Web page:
The Algona Upper Des Moines from Algona, Iowa on July 28, 1897 · Page 2
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The Algona Upper Des Moines from Algona, Iowa · Page 2

Algona, Iowa
Issue Date:
Wednesday, July 28, 1897
Page 2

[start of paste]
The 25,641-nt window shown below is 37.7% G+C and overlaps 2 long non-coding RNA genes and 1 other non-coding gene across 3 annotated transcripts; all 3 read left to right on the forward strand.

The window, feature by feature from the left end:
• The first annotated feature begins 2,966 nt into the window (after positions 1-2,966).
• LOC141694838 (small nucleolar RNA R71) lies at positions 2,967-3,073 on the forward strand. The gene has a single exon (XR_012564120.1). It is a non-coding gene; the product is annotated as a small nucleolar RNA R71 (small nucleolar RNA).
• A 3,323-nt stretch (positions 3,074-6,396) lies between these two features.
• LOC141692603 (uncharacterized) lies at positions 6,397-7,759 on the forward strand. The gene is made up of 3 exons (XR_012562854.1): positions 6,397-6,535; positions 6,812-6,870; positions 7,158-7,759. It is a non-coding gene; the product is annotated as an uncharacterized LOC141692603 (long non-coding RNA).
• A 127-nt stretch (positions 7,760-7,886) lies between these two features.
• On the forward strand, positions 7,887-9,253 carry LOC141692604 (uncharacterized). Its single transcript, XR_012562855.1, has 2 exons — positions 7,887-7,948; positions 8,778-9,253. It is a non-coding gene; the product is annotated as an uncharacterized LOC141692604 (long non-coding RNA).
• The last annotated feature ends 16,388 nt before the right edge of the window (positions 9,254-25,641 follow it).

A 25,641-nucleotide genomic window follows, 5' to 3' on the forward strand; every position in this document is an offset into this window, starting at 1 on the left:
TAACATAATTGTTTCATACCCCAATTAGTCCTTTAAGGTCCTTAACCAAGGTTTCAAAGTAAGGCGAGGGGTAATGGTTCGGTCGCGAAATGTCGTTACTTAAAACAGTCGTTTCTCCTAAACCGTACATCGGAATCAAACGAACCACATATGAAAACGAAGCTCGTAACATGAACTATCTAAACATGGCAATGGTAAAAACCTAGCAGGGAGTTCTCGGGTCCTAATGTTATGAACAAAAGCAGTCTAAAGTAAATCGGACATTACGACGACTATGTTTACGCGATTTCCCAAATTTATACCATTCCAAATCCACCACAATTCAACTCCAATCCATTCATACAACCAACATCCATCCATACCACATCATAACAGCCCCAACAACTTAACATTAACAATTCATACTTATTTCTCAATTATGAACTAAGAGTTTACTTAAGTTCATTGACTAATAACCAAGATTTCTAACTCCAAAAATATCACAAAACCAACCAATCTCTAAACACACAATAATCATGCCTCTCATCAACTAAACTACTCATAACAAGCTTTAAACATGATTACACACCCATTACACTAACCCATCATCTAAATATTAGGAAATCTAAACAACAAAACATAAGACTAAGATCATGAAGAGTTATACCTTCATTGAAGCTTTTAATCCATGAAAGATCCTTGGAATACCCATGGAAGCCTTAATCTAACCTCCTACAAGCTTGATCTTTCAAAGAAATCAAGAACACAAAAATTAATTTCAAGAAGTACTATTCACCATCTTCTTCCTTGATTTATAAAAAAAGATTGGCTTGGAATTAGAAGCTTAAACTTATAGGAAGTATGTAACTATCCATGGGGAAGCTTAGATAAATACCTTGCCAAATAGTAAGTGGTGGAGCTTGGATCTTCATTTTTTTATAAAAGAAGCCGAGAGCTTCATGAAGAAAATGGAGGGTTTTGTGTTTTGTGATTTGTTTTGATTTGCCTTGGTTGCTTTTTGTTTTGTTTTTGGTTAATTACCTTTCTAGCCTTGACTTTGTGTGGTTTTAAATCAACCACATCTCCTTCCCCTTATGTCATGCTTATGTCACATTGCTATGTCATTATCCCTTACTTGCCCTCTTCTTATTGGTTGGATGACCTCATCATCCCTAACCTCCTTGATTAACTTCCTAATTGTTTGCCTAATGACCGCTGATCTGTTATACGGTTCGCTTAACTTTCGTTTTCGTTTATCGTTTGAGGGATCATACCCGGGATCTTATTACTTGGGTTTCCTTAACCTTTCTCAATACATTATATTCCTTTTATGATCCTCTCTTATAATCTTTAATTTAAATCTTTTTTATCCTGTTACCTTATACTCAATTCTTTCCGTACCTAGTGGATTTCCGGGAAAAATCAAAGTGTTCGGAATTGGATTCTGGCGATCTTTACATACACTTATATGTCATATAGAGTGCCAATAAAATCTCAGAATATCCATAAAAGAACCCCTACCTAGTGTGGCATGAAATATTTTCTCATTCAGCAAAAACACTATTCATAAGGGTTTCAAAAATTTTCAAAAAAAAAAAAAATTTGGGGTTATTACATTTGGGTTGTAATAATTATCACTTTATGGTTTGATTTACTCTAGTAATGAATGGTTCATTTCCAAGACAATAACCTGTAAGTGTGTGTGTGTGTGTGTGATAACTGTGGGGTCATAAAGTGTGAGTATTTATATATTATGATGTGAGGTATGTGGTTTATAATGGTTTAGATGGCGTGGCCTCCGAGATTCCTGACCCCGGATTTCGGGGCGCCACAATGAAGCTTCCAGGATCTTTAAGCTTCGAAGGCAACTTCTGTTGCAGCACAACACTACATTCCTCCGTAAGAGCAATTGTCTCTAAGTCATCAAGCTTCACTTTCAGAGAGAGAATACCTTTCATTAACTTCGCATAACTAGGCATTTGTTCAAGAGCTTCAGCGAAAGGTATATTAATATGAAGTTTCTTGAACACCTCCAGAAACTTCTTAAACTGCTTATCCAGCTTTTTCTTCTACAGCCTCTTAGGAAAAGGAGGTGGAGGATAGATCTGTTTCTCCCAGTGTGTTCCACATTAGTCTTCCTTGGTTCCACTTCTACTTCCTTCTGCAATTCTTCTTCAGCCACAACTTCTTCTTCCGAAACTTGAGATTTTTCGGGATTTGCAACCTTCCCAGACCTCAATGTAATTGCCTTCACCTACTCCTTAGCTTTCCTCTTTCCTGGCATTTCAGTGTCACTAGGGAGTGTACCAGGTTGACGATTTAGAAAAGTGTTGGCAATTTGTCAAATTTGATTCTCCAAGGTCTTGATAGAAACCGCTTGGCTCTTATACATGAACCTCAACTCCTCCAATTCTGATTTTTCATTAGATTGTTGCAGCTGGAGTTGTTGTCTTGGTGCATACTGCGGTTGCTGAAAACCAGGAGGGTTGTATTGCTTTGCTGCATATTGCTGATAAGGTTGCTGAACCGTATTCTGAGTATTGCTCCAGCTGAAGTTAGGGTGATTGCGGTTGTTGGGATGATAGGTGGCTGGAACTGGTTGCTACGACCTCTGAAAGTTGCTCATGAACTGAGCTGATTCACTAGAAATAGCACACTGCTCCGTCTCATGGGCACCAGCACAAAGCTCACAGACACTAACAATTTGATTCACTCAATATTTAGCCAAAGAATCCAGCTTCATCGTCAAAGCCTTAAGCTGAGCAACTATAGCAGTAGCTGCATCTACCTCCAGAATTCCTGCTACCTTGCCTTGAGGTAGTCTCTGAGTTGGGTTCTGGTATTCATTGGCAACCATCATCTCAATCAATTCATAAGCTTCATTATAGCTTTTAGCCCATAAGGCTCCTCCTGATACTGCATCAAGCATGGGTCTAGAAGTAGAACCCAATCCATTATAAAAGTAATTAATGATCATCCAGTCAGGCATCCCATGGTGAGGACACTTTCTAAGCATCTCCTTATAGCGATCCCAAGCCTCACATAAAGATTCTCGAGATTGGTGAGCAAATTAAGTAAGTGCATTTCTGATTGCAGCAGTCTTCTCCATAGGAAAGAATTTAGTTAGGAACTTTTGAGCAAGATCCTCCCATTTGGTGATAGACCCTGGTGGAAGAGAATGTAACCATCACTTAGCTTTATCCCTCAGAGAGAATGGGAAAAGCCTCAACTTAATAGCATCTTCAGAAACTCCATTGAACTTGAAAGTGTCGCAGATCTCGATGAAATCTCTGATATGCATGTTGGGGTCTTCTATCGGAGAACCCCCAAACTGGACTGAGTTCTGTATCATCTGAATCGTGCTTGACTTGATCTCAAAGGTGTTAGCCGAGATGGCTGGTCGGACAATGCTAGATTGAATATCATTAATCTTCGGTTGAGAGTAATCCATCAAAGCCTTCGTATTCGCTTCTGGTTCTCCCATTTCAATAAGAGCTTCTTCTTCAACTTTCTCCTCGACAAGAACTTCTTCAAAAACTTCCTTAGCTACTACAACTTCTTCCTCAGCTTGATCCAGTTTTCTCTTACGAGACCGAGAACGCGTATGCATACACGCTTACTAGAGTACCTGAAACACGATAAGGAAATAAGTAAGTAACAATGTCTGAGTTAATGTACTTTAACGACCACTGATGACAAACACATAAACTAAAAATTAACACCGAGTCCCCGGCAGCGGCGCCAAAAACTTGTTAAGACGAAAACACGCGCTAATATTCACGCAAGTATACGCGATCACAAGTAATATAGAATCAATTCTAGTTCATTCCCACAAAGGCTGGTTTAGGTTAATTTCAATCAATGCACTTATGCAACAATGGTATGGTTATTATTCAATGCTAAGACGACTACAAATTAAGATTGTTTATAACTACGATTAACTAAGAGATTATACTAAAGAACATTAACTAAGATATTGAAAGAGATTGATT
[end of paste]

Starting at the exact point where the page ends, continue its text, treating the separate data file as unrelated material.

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TAB! UPPER MOINES: ALGONA, IOWA WEDNESDAY JULY 28, 1897. NEWS IN IOWA THlEF IN tHE POSTOFFICfc. But Itc by * jfifthtwnteh Manageg to Eftcapc. DKSISON, July 85. — About 3 o'clock Is Night Watch L. M. Bear was going bis founds he discovered a light in the tear end of the postoffice, and upon icarch found a burglar intent upon relieving the safe of its contents. He Quickly ran across the street iwoke J. L. McClellan, the taarshal. The two reached the bf the postoffice in time to meet burglar, who was climbing out of and city rear the the back window. Marshal McClellan Bred one shot nt him without taking tffect. The burglar retreating into Ihe building, one more shot was fired Itf him through the door, but tvith the same result. The burglar Concluding that he had urgent business on the outside, ran through the building to the front end, and, kicking i)ut the large plate glass front, made g'ood his escape. He secured 20 cents In money for his trouble. There is no line as to the identity of the thief. DFiAKE; WITHDRAWS. Will Jor Accept n nenoMtaatica the GovernorMilp," DES MOINKS. July 23.—Governor Drake is out. He will not be a candidate for re-election. He has written a letter to the republicans of Iowa declining to be a candidate. His decision was based upon the judgment of doctors, who had advised him that he could not take a part in the coining campaign except at the peril of his life. The governor fell on the steps of the capitol recently, disturbing an old army wound, and since then he has been confined to his room, with the assurance of his physicians that itmny be several weeks before he will bo able to be out. POISONED HER HUSBAND, ACCIDENTAL DEATH. Son of James Nlrhol Fatally Cut liy n Reaper Sickle Near AVintorset. WiNTEnsn-r, July 23.—A son of James Nichol, Sr., who lives near St. Mary's, Was accidentally killed about four miles west of Winterset. He was engaged in cutting oats and had stopped to fix something about the machine, when the team became frightened and ran away. He was caught in the sickle and dragged some distance, one leg being nearly cut in •two. Death from bleeding resulted in fc few minutes. A HlR Store, DBS MOINKS, July 21.—Des Moines has at last gotten a store which has been needed in Iowa for years. On July 1 Mr. W. P. Chase opened up a wholesale [and retail sporting goods ftnd photographic house which eclipses anything ever before attempted in the state. The large store rooms at 018 & 020 Wept Locust street have been newly painted and decorated find present the most attractive store in Des Moines. Anything which could lie desired in the sporting goods line is carried right in stock; tennis, base ball, gymnasium, fishing goods, guns, ammunition, hunting suits, decoys, pow- fler, shot, targets, boats, oars, oar locks, tents, campers' supplies, bicycles, bicycle sundries, cameras, plates, films and photographic goods— In fact, anything one could ask for in this line can be shown. Mrs. Uelircns Confesses find Implicate lie* Lover. DAVENPORT, July 20.—Mrs. Clau Behrens, charged with poisoning he husband wHh paris green, has con fessed and implicates Henry Bendt her lover, who was brought from hi home in Rock Island, 111., andislocke up in the county jail, charged wit being an accomplice in the fiendis crime. Mrs. Behrens is a determine looking German woman, and it wa only after two hours of close question ing by the chief of police that sh broke down and told the story to and the police nintron. HIS BODY FOUND. ALL OVER THE WORLD PEACE NEGOTIATIONS. Inn Youthful Burglars Captured. MT. AYK, July 24.—Fred Evans and S. P. Larkin, the two young burglars tvho broke into and robbed the store J. P. Wilson & Son, of Maloy, were captured near Blockton and brought to lit. Ayr for preliminary examination before Justice I. W. Keller. iThey tvaived examination and were bound over to await the action of the grand jury. Being unable to furnish bonds they were committed to the county jail. There seems to be no doubt of their guilt, as they have confessed to all the details of tins crime and where the goods would be found. Robbers Captured. SKYMOUB, July 22.—Several tramps who had robbed the Rock Island depot at Harvard and a hardware store at Sewal were discovered in a corn field Dear Seymour by a posse pursuing them. A desperate fight took place before the robbers surrendered. A number of shots were exchanged. One of the robbers was shot in the back and neck. None of the constable's E osse were wounded. The robbers ad the booty in their possession when captured. They were given a prelim- .nary hearing, and now languish in' the county jail, awaiting the action of the grand jury. William Crawford Suicides. BOONE, July 24.—William T. Crawford, formerly proprietor of the Savery House drug store at Des Moines, Euicicled at the Butler hotel by taking chloral. He had been ill, coining to the Butler house after ten days in the hospital. He was despondent. The physicians worked hard with him all night and reaction had set in when he expired suddenly of paralysis of the heart. HenouK Gasoline Accident. INDEPENDENCE, July 23.—Isaac Preble, a prominent citizen, was seriously burned by the explosion of a gasoline stove. The Jiatnes burned his faqe and hands while he was carrying the stove from the house. This 'was followed by an explosion, which covered him with blazing oil. Prompt assistance alone saved 1m life. Reward for a Missing Sou. ATLANTIC, July 22.—L. E. Moore- fiouse of Massena, is offering a liberal reward for information concerning the whereabouts of his son, O. J. Moorehouse. The missing son is 19 years of age, of medium height and light complexion. He left home on July 18, and . was driving a team of ponies to a new buggy, MuhaBku'u Raspberry Crop. ' QSKALOOSA, July 21.—-The last of the Mahaska county raspberry crop has been handled and the grand total is ?25,000 boxes. The berries brought an average of GJ£ cents per box, or over $14,000 in all, and were {til grown on lesjB than }OQ acres. There will be fully 100,000'quarts of'blackberries. KUicd HJmseJf, July 21.— Mr, Nallie, of plac,e, while returning from a pleasure trip to Crystal Lake, acci- killed Jiiinself whije drawing frow \h Hud Dccn Missing From IIlH Homo Fo Ten Days. DES MOINES, July 23.—The dead bodj of old Patrick Ililey was found abou eight miles down the Des Moines river from the city. The man was found by a division of a large posse of men who spent the day looking for him. He supposed to have committed suicide while under temporary insanity. On the 13th he disappeared from his home two and a half miles east of Youngstown, which is three and a half mile.s east of Des Moines. J He had been sick and was recovering. .While the family was not around he wandered out o the gate and that was the last seen ol him. Struck by a Train. BUHLINGTON, July 23.—A man was found beside the Burlington track near New London with his skull crushed, but alive. lie was identified as George Seanlan, the 10-year-old son of respectable parents living in Ottawa, 111. He ran away from home several weeks ago, and has since con sorted with tramps. He lay down near the Burlington track and went to sleep. A passing train struck him and crushed his skull. The boy was broupht to Burlington, where doctors removed pieces of the skull covering two square inches, and at least a pint of brains oozed out. He cannot pos sibly recover. Killed nt J'anora. PANOUA, July 20.—During a severe thunder shower, Mrs. I. Hummer was instantly killed by lightning. The charge entered the house by way ol the electric light wires. Others near by were slightly shocked. The electric light plant was slightly injured. Drank KiiuHolf to Death. Bunr.iNOTON, July 25,—In an attempt to drown his sorrows, Henry Ends drank five gallons of bad whisky in a continuous libation, and as a result died in horrible delirium. He was a well known character about town. IOWA CONDENSED. The firms of N. Crahan, general merchandise, atRolfe, and<"Vahan, Linnan & Company, general merchandise, of Fonda, failed a few days ago. On the Rolfe stock exchange a mortgage for 110,375 was given to Pat Crahan, and on the Fonda stock exchange a mortgage for 80,8.50 was given to M. W. Linnan. The total liabilities are about 830,000. Quite a number of Des Moines wholesalers are among the creditoi-s. The presentation of a silver service to the battleship Iowa, which was to have been made by Governor Francis M. Drake, occurred at New York a few days ago. Governor Drake was not present on account of illness. A delegation headed by State Auditor C. D. McCarthy, of Des Moines, was present and the gift was bestowed by Mr. McCarthy with an appropriate speech. The serv'ce was gratefully accepted by Captain \V. T. Sampson, commanding officer of the Icwa. Barnum & Bailey's "greatest show on earth" is making a few stops in Iowa and will be in Des Moines on July 20. Wherever it has exhibited the unanimous opinion is that it is better than ever before. The show travels in four special trains of sixty- four cars, and represents an investment of S3.500,000. The daily expenses are $7,300. Among the many leading features of the show are Peter the Small, who weighs only C>£ pounds, and an enormous giantess nearly nine feet tall. The Orissa twins, who rival the famous Siamese twins, are also a great drawing curd. All railroads have granted reduced rates to Des Moines on the 20th. At Sioux City recently Nellie Anderson, 0 years old, was assaulted and outraged by a tramp while she was on her way from her home in the eastern part of the city to the Swedish summer school, but a few blocks away. Two hours later she dragged herself home almost dead and told the story of the crime. The police immediately began search for the tramp,- and, indignant citizens joined in the search. About fifty tramps were arrested and placed in jail. One of them exactly suits the description of the fiend givpn first by the little pirj, but she fnilg as yet to identify Win, CONSTANTINOPLE, July 20.—At a sitting of the peace conference, Tewfic Pasha, the Turkish minister 6f foreign affairs, arrived late. He submitted to the conference a new frontier scheme which was unacceptable to the powers, and the ambassadors thereupon in- foriued Tewfic that the conference would adjourn \intil he brought' a written acceptance by his government of the frontier line traced by the military attaches. CONSTANTINOPLE, July 21.—The ambassadors have forwarded to their governments joint suggestions relative to the measures they think necessary in view of the contumacy of the Porte. Pending the arrival of fresh instructions negotiations with Tewfik Pasha have been entirely suspended. CONSTANTINOPLE. July 22.—The snl- tan hns issued nn irade sanctioning the settlement of the frontier question in accordance with the wishes of the powers. CONSTANTINOPLE, July 24.—The ambassadors of the powers and Tewfik Pasha have agreed upon a frontier claim in the pnace treaty. The line drawn by military attaches and insisted upon from the first by the powers has been accepted by the sultan with a slight technical modification. The report that the Turkish forces have been ordered to evacuate Thessaly is confirmed. LONDON, July 20.—The powers are suspicious of the .sultan. They fear he will yet find some means to nullify the frontier settlement. While it is reported that the Moslems are already evacuating Thessaly, it is stated that Abdul Hamid is not ready to concede autonomy for Crete. In support of this rumor a dispatch from Vienna reiterates the statement that the porte is preparing to send thirty-two battalions of troops to Crete. Should this prove true conditions in the East would again become chaotic. The irritation that would bo created in Greece would be menacing in the extreme. It is also obvious that the Russians distrust the sultan, for the Novoe Vremya urges the powers most interested in the settlement of the Eastern question to pay immediately on behalf of Greece the whole war indemnity. The paper adds that this is the only means of forcing 1 Turkey to -".cuate Thessaly, which is indispen- '*>le if the tranquility of European politics is to be restored. RAPS THE NEWSPAPERS. to Senators Do Not Like Their Reference the Sugar .Scandal. WASHINGTON, July 24.—Senator Jones, of Nevada, chairman of the committee on contingent expenses submitted the report of that committee on the resolution intro luced by Senator Tillman for an investigation of the charges of speculating in sugar stocks, etc. The report takes a strong position against ordering the investigation, and is a very exhaustive review of the procedure of the senate in the past in such matters. The report takes the position that aside from ths names [of «the [newspaper men themselves, t only the name of Senator Smith of New Jersey is mentioned in the newspapers making the charges on which the resolution WHS based. The position is taken that the newspaper men do not count, "inasmuch as these gentleman do not profess to write from knowledge, and usually, if not always, decline to disclose the sources of their informatioii." CLOSE ON HAVANA. Insurgents Within Sight of the Cuban Capital and Crisis Is Near. HAVANA, via Key West, Fin., July .'.'4.—Great alarm has been occasioned in Havana by the report that Gen. Gomez Jis marching on the capital. The news has not yet been confirmed but the panic in the city was heightened by the extraordinary precautions For defense ordered by General Weyler and the sudden arrival from Cienfuegos of the captain general. A strong insurgent camp can be seen at Mariano, a suburb of the capital. The town of Cano, a very few miles from Havana, has been raided by the insur- ants. The stores 'were plundered mil many houses burned. The gur- •ison and inhabitants fiecl toMarmnoa for DECLINE. Carnegie Will Not Make Armor Plate »;JOO a Ton. WASHINGTON, July 24.—Secretary Long- has received replies from the Carnegie and Bethlehem companies to lis invitation to submit bids for supplying armor for the battleships Illinois, AViseonsin and Alabama, iccording to the limitation placed by congress upon the price to. be paid for irmor. The companies'decline to bid .vithin the 8300 limit, on the ground hat it is not possible for them to pro- luce armor of the quality they have been supplying the government at hat figure. A ten-year-old boy in Berlin hung innself because at his older sister's m-thday party the piece of cake he 'eceived was smaller than hers. John Colvin, of Nodaway county, Missouri, had a promising field of corn Tuesday. On Wednesday there vas not a spear of it left. The wire- vprms, cut-worms, moles and field mice got away with it. While putting some tools in a chest under an oak tree, during a thundor- torw, a man was instantly killed by htniug 1 , near Alachua,' Fla. The ree was distinctly photographed on its body by the electric fluid, TO GENERAL LOGAN* Magnificent Equestrian S tat no Unveiled a CIIICAOO, July 23. — At Lake Fron Park the equestrian statue to the memory of General John A. Logan was unveiled with auspicious cer emonies. Judge Henry W. Blodgett on behalf of the monument con-inns sion. made an address presenting thi statue to the state. Gov. Tanne accepted it in a brief address. The oration of the day was delivered b; Geo. 11. Peck. A splendid parade o union and confederate ' veterans United States regulars and Nationa Guardsmen was reviewed by Mrs John A. Logan, her children anc grandchildren. Secretary of War Alger, and a number of men of prom inence. The statue was unveiled by John A. Logan, Jr., grandson of the dead general. The statue is the largest equestrian statue in America From the base to the top of the fig ure's head is 15 feet and II inches Within the mound on which it stands is a crypt for the reception of Genera! Logan's remains. FIRE AT A THEATER. Fifty Persons Haclly Hurncd and Many Trampled Down. PADUCAII, Ky., July 25.— The Casino summer theater at Romona Park was burned. A performance was being given to about (iOO people, when the fire broke out from a fireworks display on the stage. The aiidiencewns panic stricken, women and children being trampled down in the mad rush for the exits. As near as can be ascertained, fifty persons, including men, women and children, were burned about the face and hands, and 100 were crippled. It is impossible to ascertain the truth of the story that several children hnve perished. BREVITIES. The French senate receetly, by a vote of 217 to 2, adopted the direct tax bill, and unanimously adopted the naval credit of 7,000,000 francs for commencing new warships, hastening the reconstruction of the navy and establishing a naval base at Bi/erta. The decree terminating the session was read by M. Darlau, minister oi justice. The United States treasury department, taking 107.47 pounds oi raw sugar testing 90 degrees, as required, to make 100 pounds of hard refined, made public a statement estimating- the sugar differential as follows: Act of 1S!)4, 10.82 cents; house schedule, 12.33 cents; senate schedule, 10.83 cents; conference schedule, 13. K cents per 100 pounds. At Marion, Ohio, a succession o) terrible electrical storms with heavj rains passed over tho city and vicinity. George Stout, while driving n mowing machine, was killed by lightning. Chas. Seiter and William Sontag-, while returning from work, were struck down on the street. They may recover. Four men near Radburn, fifteen miles from Marion, were killed. The steam sailing bark Hope, with Lieut. R. E. Peary and party on board, bound for North Greenland, has sailed from Boston.- The object oi the voyage is to establish a settlement of young Esquimaux at a remote northern part of Greenland which can be used as a base of supplies for the exnedition in search of the north pole under Peary in 1808. Jt is said that Mrs. Mary E. Lease is a candidate for governor of Kansas on the populist ticket. She told her intimate friends that she intended to succeed John W. Leedy. There is nothing in the state constitution or state law that prevents a woman from holding that office, and Mrs. Lease has reached the conclusion that the time has arrived for the women to assert themselves. A Seattle, Wash., dispatch says: The North American Transportation Company's steamer Portland has reached this port from St. Michaels with at least a million and a quarter in gold dust as freight and sixty-eight miners aboard. Some of the miners have with them S75.000, and not one of them has less than $5,000, every dollar of which has been taken from the Clon- dyke within the year, and most of these men, with a competency now in their hands, have claims in that fabulously rich region that almost beyond doubt will net them hundreds of thousands more. A reporter went on the ship as it. came into the harbor. Entering the captain's cabin the skipper pointed to a corner in which was piled three boxes and a large safe. "There you see those boxes and that sefe. Well, they contain in round figures over 81,000,000 in gold, and that metal weighs nearly a ton and a half." He continued: "Out of the sixty-eight passengers there is hardly a man on board who has less than $5,000, and one or two have over 8100,000." The mining region is located just across the Alusknn boundary in the Northwest Territory, and is said to be the richest discovery of the century. Many men are panning out $1,000 a day and wages have gone up to $15 a day and board. Governor Taylor has appointed Thos. B. Turley, of Memphis, Tenn., United States senator to succeed the late Isham G. Harris, . The governor wired his choice to Mr. Turley and received n polite telegram pf acceptance. Ernest Kdson, 18 years of age, left Benpington, Yt., recently for Nebraska in a 20-foot boat made by himself. Ho will go down the Waloonac, and then to Troy. From that city he will go tp Buffalo by the Erie canal, and thence by the great lakes, the Mississippi and Missouri rivers ta Nebraska, CHICAGO REFINERY SUSPENDS High TricCBof Coal Mny Result in Closing Many Concerns. CHICAGO, July 24.—A shortage o; ^oal has begun to make itself manifes' in the Chicago market. The Chicago sugar refinery, wlifoh uses 409 tons oi bituminous coal daily, has suspended operations, in view of the hifeh prices of coal. Local coal men believe that the sugar refinery suspension is a forerunner of a number of similar con cerns. Governor G. YV. Atkinson, o: West Virginia, who is in Chicago believes the miners will eventually win in the great coal strike. lie snys "All the indications in West Virginia point to the success of the miners. '. believe the miners in my state wil' leave their work. They have nothing to complain of, but are in sympathy with the suffering miners outside. So am I, and so is everybody else I know of. There are 25,000 miners in the ;;tate, and of course it will take time to reach them all and perfect organl pat.ion, but there is no reason for the discouragement of the strikers." DESTITUTION IN CUBA. Both Spanish Troops and Insurgents Dying of Hunger. LONDON. July 25.—The correspondent of the Daily Chronicle in Sagua La Grande, province of Santa Clara, Cuba, writes to his paper a terrible account nf the position-of affairs in th6 island. Both the government troops and the insurgents, he says, are suffering horribly from famine and the ravages ol f.inall pox and yellow fever, while butcheries of prisoners after inquisitorial tortures are of daily occurrence, jf the victims be-suspected of withholding information. Captain General Weyler, the correspondent says, has jhown neither mercy nor quarter, and has turned the campaign in Cuba into ;i near approach to that of the Duke of Alva in Holland in the sixteenth century. OVER A HUNDRED DROWNED. Chinese Stcan.jr Wrecked In a Squall Off Malacca. LONDON, July 24.—A dispatch from Singapore says that the Chinese steamer Srihengaun, bound from Singapore for Malacca, with 190 passengers, was wrecked in a squall off Malacca on June IS). One hundred and twenty persons, including the captain of the steamer, were drowned. The remainder of the ship's company were rescued by a passing steamer. A 1'lgcon From Aiidree's Italloon. CHIUSTIANA, July 23.—A telegram Ji-om Stavanger states that a carrier pigeon has been caught in the neighborhood of Soevde, in Rifylke, with a ring on one of its feet and the following stamped upon its wings: "North Pole, 142 W. 47.02." Assuming that the carrier pigeon was let loose from Andree's balloon, the stamping on the wings, "North Pole, 142 W." would indicate that the explorer was being- carried towards Alaska. LONDON, July 23.—A Copenhagen special says: A carrier pigeon has just been caught in the vicinity of Tromso island, near the north point of Norway, with the following stamped upon its wing: "North pole passed the" ISorty Under a Sidewalk. CHICAGO, July 23.—Under a wooden sidewalk at Grand and Kenzie avenues, a desolate .spot, lying in a mass of weeds and rubbish, the decomposed body of a man was found. Almost :overin<r the body and loosely wrapped around the lower limbs was a quantity of rusted barbed wire, which the police think must have been placed there by the persons implicated in the man's death. The condition of the body will render a post-mortem necessary to determine the cause of death. There are no means of identification, but the body was evidently that of a man well to do. Threats Against Americans. NKW YOUK, July 24.—The Herald's Havana special says: Brice, the United States consul in Matan/,as, has irmed the consulate in consequence of threats of a demonstration against Americans made by some ultra conservatives in that place. Consul Bri<;e Iocs not believe the throats will bo carried into execution, but in view of ;hc present state of feeling openly expressed by many Spaniards, he deems precinUions necessary. Gomez Wants Ammunition. NKW YORK, July 22.—Tomas Estrada Palma, president of the Cuban junta, las received a letter, dated July 4, from General Gomez, in which tho general says: "It is our purpose to nake this summer's campaign as ictive and aggressive as possible. To carry out our plans successfully we need, rather than anything else, a steady supply of ammunition. For that we depend on the support of the patriotic Cubans and our friends abroad." Disastrous J-iro at r«orlu, III. PKOIUA, 111., July 24.—The main building of the Peoria Grape Sugar 'ompany was completely destroyed^by ire. The. loss is 9.100,000, the total nsurance carried being 8400,000, of vhich nearly $300,000 was on the >uriied building- and contents. There are two thousand skunks on a skunk farm at Van Ettenville, N. Y uw meat is their chief food, and unless they are fed on this their fur •'alls out in spots. One thousand guineas were recently offered to Paderewski to perform at a ingle concert in London. The same urn was recently offered to Patti to ing three songs at a London concert-. The entire money circulation of the vorld, not counting copper coins ggrogates about 812.1.50,000.000 di- ided us foUows,: Gold, $3,775,000,000; ilver, »3,076,ooi),ono; paper, «4,4uO,. J WOMAN'S FORCETFULNESS. ; "I am very sure, if I had it to do over 'again, I would not marry." ' The only person who could possibly find pleasure in those words would be a sour old maid, a crusty old bachelor, or the individual who uttered, them. I was neither the one nor the other. • The oiie person who could find the least pleasure in them was the individual who was married to the person uttering them. I was that individual. :* ; My wife was the speaker. ' "My love," I said gently, as was my wont on occasions of domestic disturbance, "I think you don't really mean that." "What you think and what I know are entirely different matters," she responded, as I observed a small hectic spot on the end of her nose, a feminine storm signal to be heeded. "Granted, my love," 1 bowed, "hut you shouldn't tell everything you know." "That isn't everything," and there was a knife edge in the short, hard laugh which followed it. This was not the first time my wife had sought to kindle the fires of jealousy in her husband's bosom. Nor was it the first time she had failed. One can't exactly explain why, but it is a well-known fact that both parties to a marriage cannot be jealous. In this instance my wife's husband was not the jealous one. "My darling," I smiled, "the comprehensiveness of your knowledge surprises and delights me. At the. same time I must still contend that when you say what you said a few moments ago you do not really mean it." The small hectic spot flashed out .and lighted up my wife's face. "I think I know what I am talking about," she said with a flirt of the -handsome silk skirt I had given to her only three days ago. "What you think and what I know are entirely different matters," I replied, following the original as nearly I could. She had evidently heard the words before, and their force compelled her to silence. "Consider a moment what you have said," I continued, "and you will, as a sensible woman, see that your husband, as usual, is right." "I don't see why a woman's husband is the only one of them who should always be right," she snapped, and the hectic spot again flashed out across the gulf between us. I had not come prepared to argue any difficult propositions of that nature, and at once began to sheer off into safer waters. "That is merely begging the question," I said with an air of superiority which I had acquired from some years of practice as a husband. "What you said was that if you had it to do over again you wouldn't marry." "And I wouldn't," she replied with renewed vigor; "I tell you I wouldn't. A woman doesn't know what she is getting into, and when she has discovered she can't get out of it." "But you seem to forget one thing, my love," I said soothingly, for I wouldn't have hurt my wife's' feelings for all the world, "Forget? Forget?" she answered in a tone which was of anger rather than of bitterness, I was glad to observe. "How can I forget?" '"I don't really see myself," I smiled, "but you have." "I have forgotten nothing," and she pinched our large tomcat's tail so maliciously that the old gent arose with hurried dignity and walked out of the .room. "But you have, my dear," I insisted. •"You have entirely forgotten that you were a widow when I married you." Whereupon, with a toss of her shapely and pretty head, my wife arose and went out after the cat, leaving her husband quite alone—and sad.—New York Sun. The Danger Past. Miss Antique—I always feared I would die young. Miss Pert—You must ftel greatly relieved now. ALL SORTS. Toiling, a new out-of-door game, described as resembling both golf and tennis, may become fashionable in' England. A pot that can not boil over has recently been invented in Berlin. It has a perforated rim, through which the overflowing fluid returns to the pot. An authority states that the gold in the shape of coin and ornaments hoarded by the natives ,of India amounts to the enormous sum of $1,250,000,000. Diparaossiacetophenondiphenilpiper- azine is the name conferred by an Italian chemist upon a new compound ho has discovered. The word is said tq mean something to chemical experts. The bishop of London in a recent address on "Reading," said: "All human . knowledge has been gained by the impertinence and pig-headedness of a small number of people who were always asking 'Why?' " "Tommy had a bitter disappointment yesterday." "What was it?" "Tell about t, Tommy." "The paper said our preacher was goin' to exchange pulpits with 'nother preacher—an' I went t' church, an' there wuz th' same pulpit —an' 'nother man."—Chicago Record; At a school examination in Lincoln; R. I., some of the children were asked' to give their ideas of the expression,! 'His spirits were dampened." Only! one hand went up, and the little fellow, 1 on being invited to give his explana-i tion, said: "He had been putting water in his whisky." ; Already nine-tenths of the trade of Bangkok is in English hands.